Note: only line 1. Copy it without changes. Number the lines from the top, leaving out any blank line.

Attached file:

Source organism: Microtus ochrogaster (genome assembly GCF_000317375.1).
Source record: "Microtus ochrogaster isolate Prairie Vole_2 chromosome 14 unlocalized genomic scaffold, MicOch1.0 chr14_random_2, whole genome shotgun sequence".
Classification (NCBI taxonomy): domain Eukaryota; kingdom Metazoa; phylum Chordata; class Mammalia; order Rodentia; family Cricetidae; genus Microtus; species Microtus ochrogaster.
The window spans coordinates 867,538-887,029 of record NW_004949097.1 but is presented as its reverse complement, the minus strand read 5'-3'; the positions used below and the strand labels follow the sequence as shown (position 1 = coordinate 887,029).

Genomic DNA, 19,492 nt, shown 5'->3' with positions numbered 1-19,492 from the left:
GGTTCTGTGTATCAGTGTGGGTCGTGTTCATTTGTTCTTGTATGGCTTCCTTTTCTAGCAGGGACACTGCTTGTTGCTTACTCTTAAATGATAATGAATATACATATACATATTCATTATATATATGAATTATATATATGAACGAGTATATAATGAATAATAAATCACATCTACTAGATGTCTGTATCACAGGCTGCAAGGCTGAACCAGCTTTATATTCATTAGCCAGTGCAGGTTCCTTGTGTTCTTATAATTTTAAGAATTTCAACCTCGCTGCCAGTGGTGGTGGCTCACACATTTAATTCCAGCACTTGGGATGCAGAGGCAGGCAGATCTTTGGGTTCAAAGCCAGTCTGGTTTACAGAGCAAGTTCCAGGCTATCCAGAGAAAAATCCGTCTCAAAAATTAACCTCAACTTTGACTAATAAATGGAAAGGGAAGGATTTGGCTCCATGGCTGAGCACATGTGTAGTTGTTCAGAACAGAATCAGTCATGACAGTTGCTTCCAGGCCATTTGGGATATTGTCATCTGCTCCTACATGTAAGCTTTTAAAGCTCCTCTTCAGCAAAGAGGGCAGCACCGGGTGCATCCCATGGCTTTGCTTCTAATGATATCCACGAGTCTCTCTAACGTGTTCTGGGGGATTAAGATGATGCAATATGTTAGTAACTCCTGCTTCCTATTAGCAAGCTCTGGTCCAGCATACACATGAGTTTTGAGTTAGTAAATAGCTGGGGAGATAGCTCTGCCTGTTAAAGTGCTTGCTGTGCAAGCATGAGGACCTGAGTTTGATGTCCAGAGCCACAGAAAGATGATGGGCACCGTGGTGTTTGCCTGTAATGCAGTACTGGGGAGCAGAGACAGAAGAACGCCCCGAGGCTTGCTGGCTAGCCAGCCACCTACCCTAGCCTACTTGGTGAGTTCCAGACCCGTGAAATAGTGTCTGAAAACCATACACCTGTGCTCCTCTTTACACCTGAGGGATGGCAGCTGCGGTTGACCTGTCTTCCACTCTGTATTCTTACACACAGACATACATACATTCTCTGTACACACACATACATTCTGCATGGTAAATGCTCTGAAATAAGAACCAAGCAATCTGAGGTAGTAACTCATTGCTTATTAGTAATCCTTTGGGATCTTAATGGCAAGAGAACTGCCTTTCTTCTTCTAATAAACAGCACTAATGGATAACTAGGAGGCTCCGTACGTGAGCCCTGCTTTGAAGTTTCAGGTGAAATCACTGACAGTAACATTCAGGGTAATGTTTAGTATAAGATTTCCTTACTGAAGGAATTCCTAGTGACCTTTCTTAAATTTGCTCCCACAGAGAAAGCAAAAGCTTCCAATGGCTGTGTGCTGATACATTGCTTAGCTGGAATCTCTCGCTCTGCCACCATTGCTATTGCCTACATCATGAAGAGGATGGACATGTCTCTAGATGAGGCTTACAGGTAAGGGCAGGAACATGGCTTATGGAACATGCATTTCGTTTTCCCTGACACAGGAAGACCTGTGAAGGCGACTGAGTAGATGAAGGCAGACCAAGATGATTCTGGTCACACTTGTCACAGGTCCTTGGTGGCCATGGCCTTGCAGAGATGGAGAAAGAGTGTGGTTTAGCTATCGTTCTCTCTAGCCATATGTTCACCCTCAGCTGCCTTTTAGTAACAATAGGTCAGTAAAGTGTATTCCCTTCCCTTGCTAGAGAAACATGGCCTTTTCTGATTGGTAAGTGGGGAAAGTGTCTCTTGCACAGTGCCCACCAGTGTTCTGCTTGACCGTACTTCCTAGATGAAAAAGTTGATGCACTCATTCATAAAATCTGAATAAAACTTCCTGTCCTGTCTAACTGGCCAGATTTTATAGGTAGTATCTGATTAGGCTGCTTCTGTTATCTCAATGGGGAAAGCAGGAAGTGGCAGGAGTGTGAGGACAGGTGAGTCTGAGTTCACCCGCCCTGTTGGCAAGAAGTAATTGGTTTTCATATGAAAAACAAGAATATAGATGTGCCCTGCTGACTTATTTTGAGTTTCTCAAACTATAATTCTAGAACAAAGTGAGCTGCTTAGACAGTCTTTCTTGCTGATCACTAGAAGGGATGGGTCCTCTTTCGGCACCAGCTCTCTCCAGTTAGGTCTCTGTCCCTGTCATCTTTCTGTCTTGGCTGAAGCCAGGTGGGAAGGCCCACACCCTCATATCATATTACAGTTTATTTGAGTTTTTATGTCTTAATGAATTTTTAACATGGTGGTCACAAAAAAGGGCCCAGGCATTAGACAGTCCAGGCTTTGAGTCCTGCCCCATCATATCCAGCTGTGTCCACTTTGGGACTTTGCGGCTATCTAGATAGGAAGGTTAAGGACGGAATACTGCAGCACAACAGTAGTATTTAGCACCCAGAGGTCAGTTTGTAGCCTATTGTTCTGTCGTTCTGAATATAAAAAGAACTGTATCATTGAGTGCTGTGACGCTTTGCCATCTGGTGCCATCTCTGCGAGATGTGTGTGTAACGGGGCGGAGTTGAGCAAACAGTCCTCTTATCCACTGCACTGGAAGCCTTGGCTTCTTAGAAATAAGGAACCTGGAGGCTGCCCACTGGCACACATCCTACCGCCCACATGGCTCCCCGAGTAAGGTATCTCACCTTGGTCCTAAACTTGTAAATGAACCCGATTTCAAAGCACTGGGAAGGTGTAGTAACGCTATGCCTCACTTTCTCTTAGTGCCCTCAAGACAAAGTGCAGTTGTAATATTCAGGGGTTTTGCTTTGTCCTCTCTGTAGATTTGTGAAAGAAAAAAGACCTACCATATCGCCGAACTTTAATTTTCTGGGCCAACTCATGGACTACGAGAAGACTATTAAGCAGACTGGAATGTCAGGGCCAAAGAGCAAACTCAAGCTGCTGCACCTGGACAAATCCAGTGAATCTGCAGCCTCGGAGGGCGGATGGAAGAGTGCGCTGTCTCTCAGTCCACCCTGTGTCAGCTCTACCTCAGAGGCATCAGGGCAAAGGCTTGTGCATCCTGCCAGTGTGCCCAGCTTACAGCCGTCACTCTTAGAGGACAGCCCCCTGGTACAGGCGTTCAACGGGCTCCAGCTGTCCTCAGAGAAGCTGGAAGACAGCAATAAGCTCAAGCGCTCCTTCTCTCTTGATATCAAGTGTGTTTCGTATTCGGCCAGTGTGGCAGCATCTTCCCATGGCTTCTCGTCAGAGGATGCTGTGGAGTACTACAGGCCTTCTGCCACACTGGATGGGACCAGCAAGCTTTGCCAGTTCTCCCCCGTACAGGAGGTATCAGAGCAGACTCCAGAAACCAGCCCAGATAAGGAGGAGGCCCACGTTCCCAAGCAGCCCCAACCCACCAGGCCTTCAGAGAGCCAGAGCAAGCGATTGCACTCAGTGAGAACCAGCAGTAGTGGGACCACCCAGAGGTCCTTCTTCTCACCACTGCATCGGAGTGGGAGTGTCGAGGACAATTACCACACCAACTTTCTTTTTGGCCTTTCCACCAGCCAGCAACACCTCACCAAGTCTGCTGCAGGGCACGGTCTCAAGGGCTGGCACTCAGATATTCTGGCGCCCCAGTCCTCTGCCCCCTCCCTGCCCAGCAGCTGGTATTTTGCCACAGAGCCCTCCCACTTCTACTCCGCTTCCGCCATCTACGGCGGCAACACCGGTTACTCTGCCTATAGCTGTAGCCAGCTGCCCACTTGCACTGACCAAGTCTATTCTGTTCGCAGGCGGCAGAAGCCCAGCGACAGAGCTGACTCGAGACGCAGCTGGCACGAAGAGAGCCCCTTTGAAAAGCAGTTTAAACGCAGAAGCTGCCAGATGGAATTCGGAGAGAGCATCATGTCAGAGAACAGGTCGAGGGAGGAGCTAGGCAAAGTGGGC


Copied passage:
Source organism: Microtus ochrogaster (genome assembly GCF_000317375.1).